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Nonadherence after pediatric renal transplantation

detection and treatment

Holmberg, Christer

Current Opinion in Pediatrics: April 2019 - Volume 31 - Issue 2 - p 219–225
doi: 10.1097/MOP.0000000000000734
NEPHROLOGY: Edited by Michel Baum
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Purpose of review Nonadherence is a problem in adolescents and young adults. Risk factors are classified as those of the individual, family, health-care-system, or community. I present the latest reports and how to tackle nonadherence.

Recent findings Nonadherence risk is independent of one's origin in a high-poverty or low-poverty neighborhood or having private or public insurance in respect to African Americans. Females with male grafts have higher graft-failure risks than do males. Female recipients aged 15–24 with grafts from female donors have higher graft-failure risk than do males. In study of nonadherence risks, such findings must be taken into account. Antibody-mediated rejection is seen in nonadherence. The sirolimus and tacrolimus coefficient of variation is associated with nonadherence, donor-specific antibodies, and rejection. Adolescents had electronically monitored compliance reported by e-mail, text message or visual dose reminders and meetings with coaches. These patients had significantly greater odds of taking medication than did controls. Transition programs have an impact on renal function and rejection episodes.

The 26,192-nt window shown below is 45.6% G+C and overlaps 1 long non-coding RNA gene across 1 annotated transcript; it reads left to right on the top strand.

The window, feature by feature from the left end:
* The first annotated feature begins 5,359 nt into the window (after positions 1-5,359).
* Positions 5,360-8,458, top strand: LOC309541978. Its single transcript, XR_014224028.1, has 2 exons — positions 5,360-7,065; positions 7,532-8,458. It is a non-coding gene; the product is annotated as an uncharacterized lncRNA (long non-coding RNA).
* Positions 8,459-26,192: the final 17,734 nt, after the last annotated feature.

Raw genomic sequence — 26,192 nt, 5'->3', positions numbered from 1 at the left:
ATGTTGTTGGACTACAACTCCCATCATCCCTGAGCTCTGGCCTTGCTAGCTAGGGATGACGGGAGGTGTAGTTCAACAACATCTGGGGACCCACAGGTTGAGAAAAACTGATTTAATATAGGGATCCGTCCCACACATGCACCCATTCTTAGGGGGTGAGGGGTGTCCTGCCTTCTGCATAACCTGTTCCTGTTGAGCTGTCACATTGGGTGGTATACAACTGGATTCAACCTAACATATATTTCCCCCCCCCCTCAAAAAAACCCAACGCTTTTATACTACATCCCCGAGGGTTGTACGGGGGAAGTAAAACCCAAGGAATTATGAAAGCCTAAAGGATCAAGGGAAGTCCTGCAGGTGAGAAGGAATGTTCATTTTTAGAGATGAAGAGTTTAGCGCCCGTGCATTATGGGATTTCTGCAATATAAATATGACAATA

Summary Individual risk factors are many, and methods for measuring nonadherence exist. Each transplant center should have a follow-up program to measure nonadherence, especially in adolescence, and a transition program to adult care.

Hospital for Children and Adolescents, University of Helsinki, and Helsinki University Central Hospital, Helsinki, Finland

Correspondence to Christer Holmberg, PhD, MD, Hospital for Children and Adolescents, University of Helsinki, Stenbäckinkatu 11, 00290 Helsinki, Finland. Tel: +358 504271696; e-mail: christer.holmberg@hus.fi

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